Why Iran's Navy Wouldn't Fare Well in a War Against America

David Axe

Key point: Washington's navy outclasses Iran's in every way.

The Iranian navy is about to get a little bit bigger. But it’s still hopelessly outclassed by rival fleets. The naval imbalance could weigh on diplomatic and military strategies in Tehran, Washington, D.C. and other world capitals as tensions escalate in the Persian Gulf region.

The navy in August 2019 announced it will return to service the frigate Damavand following 18 months of repairs. Damavand in January 2018 collided with a pier, killing two sailors and badly damaging the vessel.

Damavand should rejoin the fleet before the end of 2019, the navy stated.

Damavand is part of Iran’s Caspian Sea fleet. The landlocked Caspian Sea borders Iran, Russia, Azerbaijan, Kazakhstan and Turkmenistan. Ships in the Caspian fleet realistically cannot play any direct role in a conflict on the Persian Gulf.

Not that Damavand’s disposition would make any difference either way in a shooting war on the Gulf. While technically one of Iran’s newest warships, the four-year-old frigate is small, lightly-armed and likely obsolete compared to the major front-line vessels in the fleets of Iran’s potential enemies.

“Small,” “lightly-armed” and “likely obsolete” describes the entire Iranian navy. Tehran’s fleet has fared badly in direct combat with the navies of larger powers.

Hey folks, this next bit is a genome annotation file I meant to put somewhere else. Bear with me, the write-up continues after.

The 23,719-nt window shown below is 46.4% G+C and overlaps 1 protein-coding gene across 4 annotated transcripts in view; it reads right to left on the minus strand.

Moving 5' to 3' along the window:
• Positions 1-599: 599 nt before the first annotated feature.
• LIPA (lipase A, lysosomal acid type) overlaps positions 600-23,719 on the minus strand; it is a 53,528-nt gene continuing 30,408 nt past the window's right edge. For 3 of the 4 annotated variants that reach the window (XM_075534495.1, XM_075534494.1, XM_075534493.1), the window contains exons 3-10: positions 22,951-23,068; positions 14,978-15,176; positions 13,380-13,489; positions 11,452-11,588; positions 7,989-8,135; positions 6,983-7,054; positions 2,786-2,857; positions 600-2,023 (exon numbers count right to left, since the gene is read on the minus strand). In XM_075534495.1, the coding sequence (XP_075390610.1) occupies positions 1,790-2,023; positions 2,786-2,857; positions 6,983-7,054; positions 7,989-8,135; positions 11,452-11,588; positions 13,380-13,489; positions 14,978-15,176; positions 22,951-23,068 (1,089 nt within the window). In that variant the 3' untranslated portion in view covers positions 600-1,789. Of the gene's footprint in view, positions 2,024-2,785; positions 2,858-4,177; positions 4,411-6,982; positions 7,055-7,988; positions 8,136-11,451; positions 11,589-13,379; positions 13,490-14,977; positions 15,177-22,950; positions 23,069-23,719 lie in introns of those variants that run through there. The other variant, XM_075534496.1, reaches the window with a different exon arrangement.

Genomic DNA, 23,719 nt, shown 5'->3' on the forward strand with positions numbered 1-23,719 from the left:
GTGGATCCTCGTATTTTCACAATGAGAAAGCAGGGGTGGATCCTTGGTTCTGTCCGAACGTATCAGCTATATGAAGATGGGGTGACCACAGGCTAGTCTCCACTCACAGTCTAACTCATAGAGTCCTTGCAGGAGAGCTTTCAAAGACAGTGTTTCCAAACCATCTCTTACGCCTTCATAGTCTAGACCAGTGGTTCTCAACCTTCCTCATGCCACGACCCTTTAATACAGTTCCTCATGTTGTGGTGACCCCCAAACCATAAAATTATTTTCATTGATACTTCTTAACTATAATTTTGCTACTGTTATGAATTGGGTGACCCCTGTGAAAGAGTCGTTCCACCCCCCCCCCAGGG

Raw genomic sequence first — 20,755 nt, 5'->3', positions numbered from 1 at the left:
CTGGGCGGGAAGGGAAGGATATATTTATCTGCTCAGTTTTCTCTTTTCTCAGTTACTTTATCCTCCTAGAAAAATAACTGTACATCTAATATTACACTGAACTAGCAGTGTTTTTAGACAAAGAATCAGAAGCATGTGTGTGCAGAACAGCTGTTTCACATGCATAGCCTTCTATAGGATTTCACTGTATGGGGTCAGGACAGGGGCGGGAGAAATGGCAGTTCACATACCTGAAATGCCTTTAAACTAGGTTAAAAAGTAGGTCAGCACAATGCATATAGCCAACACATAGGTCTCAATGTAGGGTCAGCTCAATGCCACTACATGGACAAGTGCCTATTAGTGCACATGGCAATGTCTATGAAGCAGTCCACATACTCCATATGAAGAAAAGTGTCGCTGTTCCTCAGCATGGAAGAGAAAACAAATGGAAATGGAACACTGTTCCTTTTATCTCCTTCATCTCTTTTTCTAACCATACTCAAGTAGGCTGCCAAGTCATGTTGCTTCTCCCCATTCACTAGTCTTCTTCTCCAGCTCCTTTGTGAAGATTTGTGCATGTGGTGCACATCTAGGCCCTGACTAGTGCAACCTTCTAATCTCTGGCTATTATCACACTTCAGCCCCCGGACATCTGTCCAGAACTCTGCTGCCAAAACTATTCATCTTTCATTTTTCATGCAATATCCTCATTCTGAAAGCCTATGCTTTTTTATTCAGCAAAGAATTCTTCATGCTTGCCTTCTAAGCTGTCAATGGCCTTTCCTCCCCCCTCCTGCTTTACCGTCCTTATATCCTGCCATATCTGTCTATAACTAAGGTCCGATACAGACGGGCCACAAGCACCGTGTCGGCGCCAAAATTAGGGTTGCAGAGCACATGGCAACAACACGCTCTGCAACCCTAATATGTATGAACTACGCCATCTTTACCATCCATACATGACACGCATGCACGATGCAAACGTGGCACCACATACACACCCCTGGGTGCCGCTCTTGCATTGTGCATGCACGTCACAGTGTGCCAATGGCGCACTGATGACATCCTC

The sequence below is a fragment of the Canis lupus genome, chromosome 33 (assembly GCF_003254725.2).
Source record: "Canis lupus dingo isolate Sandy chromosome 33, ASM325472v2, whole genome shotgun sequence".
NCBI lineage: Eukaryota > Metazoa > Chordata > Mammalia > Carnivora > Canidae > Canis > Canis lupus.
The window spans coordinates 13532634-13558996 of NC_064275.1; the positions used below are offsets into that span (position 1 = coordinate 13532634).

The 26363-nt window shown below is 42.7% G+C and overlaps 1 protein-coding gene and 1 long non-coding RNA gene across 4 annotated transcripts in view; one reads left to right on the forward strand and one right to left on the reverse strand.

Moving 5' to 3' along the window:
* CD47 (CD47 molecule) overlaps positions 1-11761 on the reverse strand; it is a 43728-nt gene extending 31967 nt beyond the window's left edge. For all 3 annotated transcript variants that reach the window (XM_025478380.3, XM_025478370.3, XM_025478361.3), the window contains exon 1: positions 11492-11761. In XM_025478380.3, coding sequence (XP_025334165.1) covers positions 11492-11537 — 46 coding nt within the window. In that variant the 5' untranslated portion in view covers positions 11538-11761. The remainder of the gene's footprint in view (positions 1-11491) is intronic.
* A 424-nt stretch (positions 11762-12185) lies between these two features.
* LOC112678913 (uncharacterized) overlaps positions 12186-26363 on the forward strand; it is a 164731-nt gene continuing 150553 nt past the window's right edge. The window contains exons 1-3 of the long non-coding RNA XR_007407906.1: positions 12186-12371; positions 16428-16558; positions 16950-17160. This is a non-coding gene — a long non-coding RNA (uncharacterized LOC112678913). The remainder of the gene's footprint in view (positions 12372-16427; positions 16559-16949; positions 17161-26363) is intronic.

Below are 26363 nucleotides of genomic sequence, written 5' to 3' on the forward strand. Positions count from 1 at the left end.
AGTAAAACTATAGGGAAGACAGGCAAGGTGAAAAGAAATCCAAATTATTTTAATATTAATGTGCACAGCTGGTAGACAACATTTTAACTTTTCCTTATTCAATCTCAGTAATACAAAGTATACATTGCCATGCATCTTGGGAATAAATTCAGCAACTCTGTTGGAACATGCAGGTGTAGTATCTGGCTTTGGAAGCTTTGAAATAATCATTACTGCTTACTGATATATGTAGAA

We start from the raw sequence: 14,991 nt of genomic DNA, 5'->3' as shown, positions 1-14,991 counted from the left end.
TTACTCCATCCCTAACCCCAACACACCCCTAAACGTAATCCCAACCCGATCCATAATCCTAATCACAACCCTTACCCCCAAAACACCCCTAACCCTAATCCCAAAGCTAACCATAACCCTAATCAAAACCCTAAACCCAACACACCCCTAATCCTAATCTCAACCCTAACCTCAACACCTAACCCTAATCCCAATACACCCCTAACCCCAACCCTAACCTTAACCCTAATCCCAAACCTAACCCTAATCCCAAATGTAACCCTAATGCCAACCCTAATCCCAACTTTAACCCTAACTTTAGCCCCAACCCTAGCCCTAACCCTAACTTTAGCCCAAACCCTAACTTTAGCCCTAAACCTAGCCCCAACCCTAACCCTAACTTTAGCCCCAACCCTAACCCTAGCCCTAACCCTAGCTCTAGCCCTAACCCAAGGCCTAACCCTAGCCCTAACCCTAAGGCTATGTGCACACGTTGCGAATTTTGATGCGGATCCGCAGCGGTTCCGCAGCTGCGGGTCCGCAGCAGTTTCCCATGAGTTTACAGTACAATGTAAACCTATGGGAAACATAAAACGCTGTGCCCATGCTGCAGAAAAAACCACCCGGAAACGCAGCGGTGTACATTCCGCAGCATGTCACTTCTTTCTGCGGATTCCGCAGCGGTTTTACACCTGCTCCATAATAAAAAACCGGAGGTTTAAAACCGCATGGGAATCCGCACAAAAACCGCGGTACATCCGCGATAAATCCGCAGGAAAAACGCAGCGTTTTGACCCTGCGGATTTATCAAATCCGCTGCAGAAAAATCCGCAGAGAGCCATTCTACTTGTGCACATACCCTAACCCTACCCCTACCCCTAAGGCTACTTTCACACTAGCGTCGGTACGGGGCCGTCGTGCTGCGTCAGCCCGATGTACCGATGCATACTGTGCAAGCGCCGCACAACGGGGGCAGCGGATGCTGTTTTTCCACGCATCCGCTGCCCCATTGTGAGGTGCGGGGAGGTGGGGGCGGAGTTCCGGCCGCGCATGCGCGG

Damavand is one of three Moudge-class frigates in Iranian service. Four more reportedly are under construction. Iran operates one ship, Sahand, that is a slightly larger version of the Moudge class.

The Moudges are reverse-engineered copies of Iran’s British-designed, 1970s-vintage Alvand-class frigates, three of which remain in service.

The seven Moudges and Alvands are the biggest and most powerful surface ships in the Iranian fleet. Tehran describes the vessels as “destroyers,” but displacing around 1,500 tons of water the ships actually are corvettes or light frigates by international naval standards.

The Moudges and Alvands are equipped with radars and armed with guns plus a few short-range, shoulder- and tube-launched anti-air and anti-ship missiles.

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